Netanyahu responds to Kerry: Israel won’t be a bi-national state

"In order for there to be peace, the other side also has to decide it wants peace," says PM.

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December 6, 2015 11:41
4 minute read.

Netanyahu responds to Kerry: Israel won’t be a bi-national state

Netanyahu responds to Kerry: Israel won’t be a bi-national state

Israel will not become a bi-national state, Prime Minister Benjamin Netanyahu declared at Sunday’s cabinet meeting, in a response to US Secretary of State John Kerry who, in a speech on Saturday, said the trend lines were leading in that direction.

“I want to make clear, Israel will not be a bi-national state – but in order for there to be peace, the other side also has to decide it wants peace. Unfortunately, that is not what we see,” he said.

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Instead, Netanyahu said, the PA continues to incite against Israel, something he said “has to stop.”

Netanyahu slammed the PA’s chief negotiator Saeb Erekat for making a condolence call Saturday to the family of Mazen Aribah, a PA intelligence officer who was shot dead by the IDF after he shot and wounded two Israelis north of Jerusalem on Thursday.

Netanyahu said that when Erekat not only does not condemn the terrorist acts, but actually pays a condolence call on the family of a terrorist, he “gives backing and encouragement to acts of terror.”

Netanyahu did not mention Erekat by name, only using his title as chief negotiator.

Kerry, speaking Saturday at the Brookings Institution’s annual Saban Forum examining relations between the US and Israel, issued a rare, unfiltered rebuke of both Israeli and Palestinian leadership, questioning their commitment to peace and warning of the dangers of a bi-national state if a two-state solution is not reached.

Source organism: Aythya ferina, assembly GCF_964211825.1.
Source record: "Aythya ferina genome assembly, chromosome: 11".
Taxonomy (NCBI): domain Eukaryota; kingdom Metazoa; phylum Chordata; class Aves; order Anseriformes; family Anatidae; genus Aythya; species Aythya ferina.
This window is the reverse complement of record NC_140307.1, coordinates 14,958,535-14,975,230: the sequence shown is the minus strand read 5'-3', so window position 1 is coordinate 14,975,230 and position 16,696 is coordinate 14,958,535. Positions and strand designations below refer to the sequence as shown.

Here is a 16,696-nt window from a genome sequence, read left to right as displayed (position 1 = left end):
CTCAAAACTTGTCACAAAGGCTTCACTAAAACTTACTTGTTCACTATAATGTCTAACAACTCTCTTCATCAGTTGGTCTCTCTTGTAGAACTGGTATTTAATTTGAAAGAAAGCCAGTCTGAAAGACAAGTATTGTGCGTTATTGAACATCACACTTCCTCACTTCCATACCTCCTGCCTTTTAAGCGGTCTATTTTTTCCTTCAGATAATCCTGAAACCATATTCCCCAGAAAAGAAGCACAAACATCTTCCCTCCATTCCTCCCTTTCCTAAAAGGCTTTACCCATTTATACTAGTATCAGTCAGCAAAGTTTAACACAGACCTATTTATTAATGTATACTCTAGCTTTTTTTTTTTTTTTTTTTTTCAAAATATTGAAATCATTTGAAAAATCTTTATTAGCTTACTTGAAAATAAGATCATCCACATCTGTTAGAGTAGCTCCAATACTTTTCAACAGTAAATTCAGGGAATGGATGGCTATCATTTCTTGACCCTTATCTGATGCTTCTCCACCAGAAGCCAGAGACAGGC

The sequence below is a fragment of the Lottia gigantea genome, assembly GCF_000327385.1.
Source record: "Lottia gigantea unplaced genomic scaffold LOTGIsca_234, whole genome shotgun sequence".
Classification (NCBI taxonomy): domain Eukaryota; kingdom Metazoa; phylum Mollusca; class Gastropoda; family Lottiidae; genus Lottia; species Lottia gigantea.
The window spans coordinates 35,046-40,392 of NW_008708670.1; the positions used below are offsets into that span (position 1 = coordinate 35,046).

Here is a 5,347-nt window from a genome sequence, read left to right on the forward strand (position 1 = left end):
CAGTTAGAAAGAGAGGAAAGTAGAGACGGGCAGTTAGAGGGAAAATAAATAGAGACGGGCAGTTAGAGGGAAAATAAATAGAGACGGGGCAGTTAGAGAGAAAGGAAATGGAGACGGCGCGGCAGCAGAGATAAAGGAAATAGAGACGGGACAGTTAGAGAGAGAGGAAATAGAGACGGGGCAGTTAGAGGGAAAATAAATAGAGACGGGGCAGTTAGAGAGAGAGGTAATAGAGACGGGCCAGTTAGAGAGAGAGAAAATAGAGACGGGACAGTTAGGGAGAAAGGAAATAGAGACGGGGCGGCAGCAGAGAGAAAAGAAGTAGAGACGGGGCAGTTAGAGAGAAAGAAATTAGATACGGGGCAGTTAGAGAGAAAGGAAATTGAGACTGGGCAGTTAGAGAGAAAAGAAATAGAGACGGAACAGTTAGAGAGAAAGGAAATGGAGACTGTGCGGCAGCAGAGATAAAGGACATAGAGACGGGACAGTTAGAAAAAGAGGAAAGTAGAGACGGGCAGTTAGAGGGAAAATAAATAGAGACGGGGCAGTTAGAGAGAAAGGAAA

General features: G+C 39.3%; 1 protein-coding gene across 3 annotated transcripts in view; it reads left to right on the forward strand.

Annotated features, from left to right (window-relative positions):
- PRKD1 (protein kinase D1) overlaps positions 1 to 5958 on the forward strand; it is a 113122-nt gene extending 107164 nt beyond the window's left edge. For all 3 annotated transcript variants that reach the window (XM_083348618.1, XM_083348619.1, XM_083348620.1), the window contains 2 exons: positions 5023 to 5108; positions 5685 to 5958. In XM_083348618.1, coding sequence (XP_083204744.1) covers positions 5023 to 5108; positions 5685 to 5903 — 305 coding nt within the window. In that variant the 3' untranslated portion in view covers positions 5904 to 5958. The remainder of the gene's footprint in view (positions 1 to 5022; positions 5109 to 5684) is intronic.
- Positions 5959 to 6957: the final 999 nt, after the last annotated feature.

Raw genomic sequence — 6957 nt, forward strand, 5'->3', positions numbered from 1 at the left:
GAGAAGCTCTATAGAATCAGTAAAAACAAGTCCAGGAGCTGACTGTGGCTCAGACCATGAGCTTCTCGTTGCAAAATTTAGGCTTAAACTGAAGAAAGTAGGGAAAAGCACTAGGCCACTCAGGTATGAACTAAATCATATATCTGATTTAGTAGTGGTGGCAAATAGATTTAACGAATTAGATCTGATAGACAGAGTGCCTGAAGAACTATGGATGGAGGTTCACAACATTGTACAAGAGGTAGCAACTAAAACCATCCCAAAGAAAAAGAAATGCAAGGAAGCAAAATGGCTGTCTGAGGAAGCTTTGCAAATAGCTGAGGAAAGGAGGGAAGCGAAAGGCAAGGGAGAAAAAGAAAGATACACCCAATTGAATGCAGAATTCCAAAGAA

Kerry warned of a collapse of the Palestinian Authority and said Israel’s continued settlement activity suggested a government design for “unilateral annexation” of the West Bank.

He also condemned diplomats, scholars and politicians who are “pretending” that the status quo was a sustainable reality for either party. “We one-state solution would actually look like,” he said.

Kerry, who led an unsuccessful round of negotiations between the parties in 2013 and 2014, painted a bleak picture of a future for Israel if a Palestinian state were not created.

“The truth is that many of those arguing against the PA simply don’t believe in two states,” Kerry said.

“How does Israel possibly maintain its character as a Jewish and democratic state when, from the river to the sea, there would not even be a Jewish majority?” he asked. “Would millions of Palestinians be given basic rights of Israeli citizens, including the right to vote? Or would they be relegated to a permanent underclass?” While he said Israel’s settlement building was “absolutely” not an excuse for violence, Kerry said it calls into question Israel’s actual commitment to the peace process.

“The one-state solution is not a solution at all,” he said. “It is simply not a viable option.”